Oh, my gosh! What an utterly fantastic book, a genuinely gripping read! I had read the previous book in the series about the Civil War female spies, but I believe that this book even surpasses that one. This book tells the tales of three female spies during World War I, one who may be perhaps the most notorious female spy ever, Mata Hari. The book follows the chronological order of the conflict, so we experience the war as it unfolds through time through these women’s eyes and experiences. While, of course, the conversations and some scenes are wholly fictionalized, the author has done a tremendous depth and breadth of research into these real female spies of WWI. She made these women come alive on the page; their experiences are no less real. I found it easy to empathize with the two women who were on the right side of history. I particularly resonated with Marthe, as I could completely relate to her struggles through the war as I am a nurse myself. In modern times, the nursing ethical code is drummed into us from the first days of nursing school. Back in the day, women who were drawn to nursing might not have been taught ethics directly, but they would have had a moral code that included a depth of compassion and genuine care for humanity to do such a job as it was back then. I could completely understand her struggle with the different parts of herself, the nurse and the spy. I can’t imagine what it would have been like to feel that pull, wanting to do the best for your country and allies but feeling the pain caused by the horrors you had to necessarily inflict on others. Doing what is right is sometimes a choice between the lesser of evils, and that certainly doesn’t make it any easier to swallow.
The author pulls you right into the story, starting with a prologue that describes Mata Hari’s death by firing squad. Each of these women is richly drawn, with some similarities between them but also some striking differences (as you might imagine). Interestingly, their paths crossed at times during the war. The descriptions of all that went on during this massive, war-to-end-all wars conflict (if only!) are completely captivating, keeping your interest (even if you know how it ends!). I absolutely adore that this author has chosen to honor the unsung female heroes (and a few bad girls) who helped shape history. It is fantastic that their stories are being shared in such a way. I find myself wondering what war and heroines this author will pick next. World War II, I imagine?
Secrets of the Heart by Suzan Tisdale
Secrets of the Heart*
Excellent Beginning and Couple; End Not Wholly Related
I will admit that I am rarely drawn so quickly into a story, but this one pulled me right in and kept my attention when I should have been doing other things. The poor heroine has led a miserable existence because of her drunken thieving father. Others in the clan are quick to tar her with the same brush. She is vulnerable and falls victim to a man who pays her attention and says sweet words. But his only interest in her is carnal, although his lies claim otherwise. A year later, the heroine having giving birth to the man’s child, the hero of the story makes a wish with his grandmother a special well for a loving wife, a child, and peace for his clan. Little does he know that so many things are about to change.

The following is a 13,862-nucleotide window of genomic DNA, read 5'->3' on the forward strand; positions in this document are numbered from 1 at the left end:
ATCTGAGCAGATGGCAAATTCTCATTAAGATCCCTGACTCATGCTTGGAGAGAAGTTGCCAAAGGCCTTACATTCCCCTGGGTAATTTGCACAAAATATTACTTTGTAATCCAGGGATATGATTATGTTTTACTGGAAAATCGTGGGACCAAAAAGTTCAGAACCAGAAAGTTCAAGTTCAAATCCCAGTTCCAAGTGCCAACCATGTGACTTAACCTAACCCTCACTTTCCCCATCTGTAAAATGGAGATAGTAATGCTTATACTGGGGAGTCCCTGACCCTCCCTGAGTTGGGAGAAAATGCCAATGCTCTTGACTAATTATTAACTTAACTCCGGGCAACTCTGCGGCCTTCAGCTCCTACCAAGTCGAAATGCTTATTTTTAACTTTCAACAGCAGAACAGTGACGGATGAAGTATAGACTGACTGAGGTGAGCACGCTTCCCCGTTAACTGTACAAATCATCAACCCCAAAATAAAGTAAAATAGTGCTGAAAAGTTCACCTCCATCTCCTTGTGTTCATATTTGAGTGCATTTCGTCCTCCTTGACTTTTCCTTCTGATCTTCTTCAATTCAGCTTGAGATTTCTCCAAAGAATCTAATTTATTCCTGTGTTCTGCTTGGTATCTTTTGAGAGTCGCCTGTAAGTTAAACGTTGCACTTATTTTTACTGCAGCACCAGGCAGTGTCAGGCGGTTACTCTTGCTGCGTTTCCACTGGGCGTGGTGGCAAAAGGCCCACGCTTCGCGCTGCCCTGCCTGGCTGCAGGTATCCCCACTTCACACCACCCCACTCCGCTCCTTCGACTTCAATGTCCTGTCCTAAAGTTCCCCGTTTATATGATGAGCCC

This book really had me up until the halfway point or so. The heroine’s story and her being shunned and maltreated kept my interest. And I absolutely adored the hero, Connor. He is truly a decent and caring man who had gone through his own difficulties in losing his wife and child. He is never anything but kind and understanding toward the heroine, and I just adored that. However, though, things did get a little weird after the middle point in the book, unfortunately. The entire climax of the novel had not been clearly set up earlier. We knew some of Helen’s evil and what a lying jerk Darwud was, but no clue was truly given the extent of what they would go for or what their plans might be. So while I adored the love story of the hero and heroine (and their characters), I did not think that the climax of the story had anything, truly, to do with that. The climax of any novel must flow from the characters and the plot, but this one didn’t. The first part is so enjoyable, though, that I would recommend it even if the last parts of the novel were a disappointment.
Grumpy Old Gods Volume 1 by Various Authors
Grumpy Old Gods, Volume 1*
Funny Tales of the Discarded Gods